Summiting Mount Moosilauke and Mount Kinsman via the Appalachian Trail

Statistics

Analysing terrain data

1

day +

2,625

m

2,503

m

22

max°

Exposure

Exposure

The exposure grade describes the potential consequences of falling or slipping off the path.

Low Exposure: The path is on completely flat land and potential injury is limited to falling over.

Medium Exposure: The trail contains some obstacles such as outcroppings and rock which could cause injury.

High Exposure: Some trail sections have exposed ledges or steep ascents/descents where falling could cause serious injury.

Extreme Exposure: Some trail sections are extremely exposed where falling will almost certainly result in serious injury or death.

Some trail sections have exposed ledges or steep ascents/descents where falling could cause serious injury.

Description

This stretch of the Appalachian Trail is a memorable one for most thru-hikers.

Separated by a large trailhead along Lost River Road, this segment can be divided into two pieces—Mount Moosilauke and Kinsman Mountain. If traversing this section from south to north, begin at the unpaved trailhead along NH-25 (Mount Moosilauke Highway).

Just south on the road, a popular hostel and post office stand to accommodate hikers passing through. Just north on the trail, look for Jeffers Brook Shelter for another option to spend the night. The AT then reaches Long Pond Road, then turns onto High Street before turning right onto the trail.

Another small trailhead lies atop this road and accesses the AT via a spur trail. After skirting along a small clearing, the trail splits left, following the same path as the Glencliff Trail.

An intense and grueling climb lies ahead as the trail makes its way to the South Peak.

A spur trail leads to a viewpoint and the official South Peak Summit, offering phenomenal panoramic views from 4,500 feet.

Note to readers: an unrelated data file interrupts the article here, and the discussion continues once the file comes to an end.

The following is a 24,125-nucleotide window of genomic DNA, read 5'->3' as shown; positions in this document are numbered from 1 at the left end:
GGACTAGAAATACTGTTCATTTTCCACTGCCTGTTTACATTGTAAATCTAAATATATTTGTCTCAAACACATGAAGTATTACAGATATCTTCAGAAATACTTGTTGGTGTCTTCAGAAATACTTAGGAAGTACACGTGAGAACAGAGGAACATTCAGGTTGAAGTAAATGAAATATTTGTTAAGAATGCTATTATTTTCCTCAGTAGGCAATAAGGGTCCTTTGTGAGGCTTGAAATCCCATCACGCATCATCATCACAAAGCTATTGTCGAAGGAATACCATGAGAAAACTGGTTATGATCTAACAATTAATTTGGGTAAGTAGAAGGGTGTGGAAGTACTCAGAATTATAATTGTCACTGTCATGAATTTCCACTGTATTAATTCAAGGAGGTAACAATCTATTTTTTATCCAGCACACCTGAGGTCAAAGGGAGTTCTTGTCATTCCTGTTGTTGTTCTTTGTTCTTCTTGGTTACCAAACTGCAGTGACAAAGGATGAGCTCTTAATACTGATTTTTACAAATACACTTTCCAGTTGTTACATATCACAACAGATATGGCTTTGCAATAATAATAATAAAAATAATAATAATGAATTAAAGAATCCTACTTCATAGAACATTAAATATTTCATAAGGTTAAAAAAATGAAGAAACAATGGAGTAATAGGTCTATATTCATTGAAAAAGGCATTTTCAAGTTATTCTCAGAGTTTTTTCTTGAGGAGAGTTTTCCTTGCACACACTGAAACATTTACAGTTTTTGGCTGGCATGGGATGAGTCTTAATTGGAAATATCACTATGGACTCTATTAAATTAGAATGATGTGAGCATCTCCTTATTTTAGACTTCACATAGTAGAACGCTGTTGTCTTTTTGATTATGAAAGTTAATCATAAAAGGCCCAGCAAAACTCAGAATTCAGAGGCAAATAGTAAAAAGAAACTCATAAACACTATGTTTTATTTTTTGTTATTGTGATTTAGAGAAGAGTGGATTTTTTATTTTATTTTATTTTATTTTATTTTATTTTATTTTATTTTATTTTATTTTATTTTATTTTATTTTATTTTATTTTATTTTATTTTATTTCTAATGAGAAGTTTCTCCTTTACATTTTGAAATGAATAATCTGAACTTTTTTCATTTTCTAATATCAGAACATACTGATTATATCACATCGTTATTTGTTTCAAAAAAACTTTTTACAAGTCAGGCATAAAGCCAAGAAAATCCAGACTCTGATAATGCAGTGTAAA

A short climb remains to reach the official summit of Mount Moosilauke at 4,800 feet. The name of the mountain is most commonly translated as "bald place," derived from the endangered Abenaki language of Quebec.

Enjoy the views from the treeless and exposed summit, offering a picturesque vantage point to the Presidential Range, the upcoming Kinsmans, and even portions of the Adirondacks. Continuing north along the white-blazed AT, follow the trail around the summit of Mount Blue before beginning the descent.

Keep left at the junction with the Asquam Ridge Trail and descend to Kinsman Notch along Lost River Road.

A parking area lies at both the north and south ends of Beaver Pond. A gradual, still demanding climb lies ahead as the trail makes its way to the next summit of Mount Wolf, shortly after the intersection with Gordon Pond Trail.

From the summit, take in the view of the Kinsmans, the next hurdle in your hike should you be heading north. Keep right at the intersection with the Reel Brook Trail and look for the Eliza Brook Shelter after the clearing.

From here, the trail begins the climb to the South Peak of Kinsman Mountain.

Both the south and north summits are considered independent 4000-foot peaks.

Phenomenal views line the way to North Kinsman and just off the trail, you can sneak a view at Kinsman Pond from atop steep granite ledges. After a short descent, look for a shelter along the north side of the lake for an opportunity to spend the night.

To reach the northern terminus of this segment, follow the white blazes to Lonesome Lake before paralleling Cascade Brook under the interstate and to the junction with Franconia Notch Bike Path—sometimes referred to as the Liberty Springs Trailhead.

Use the paved path to access the parking areas to the north or south.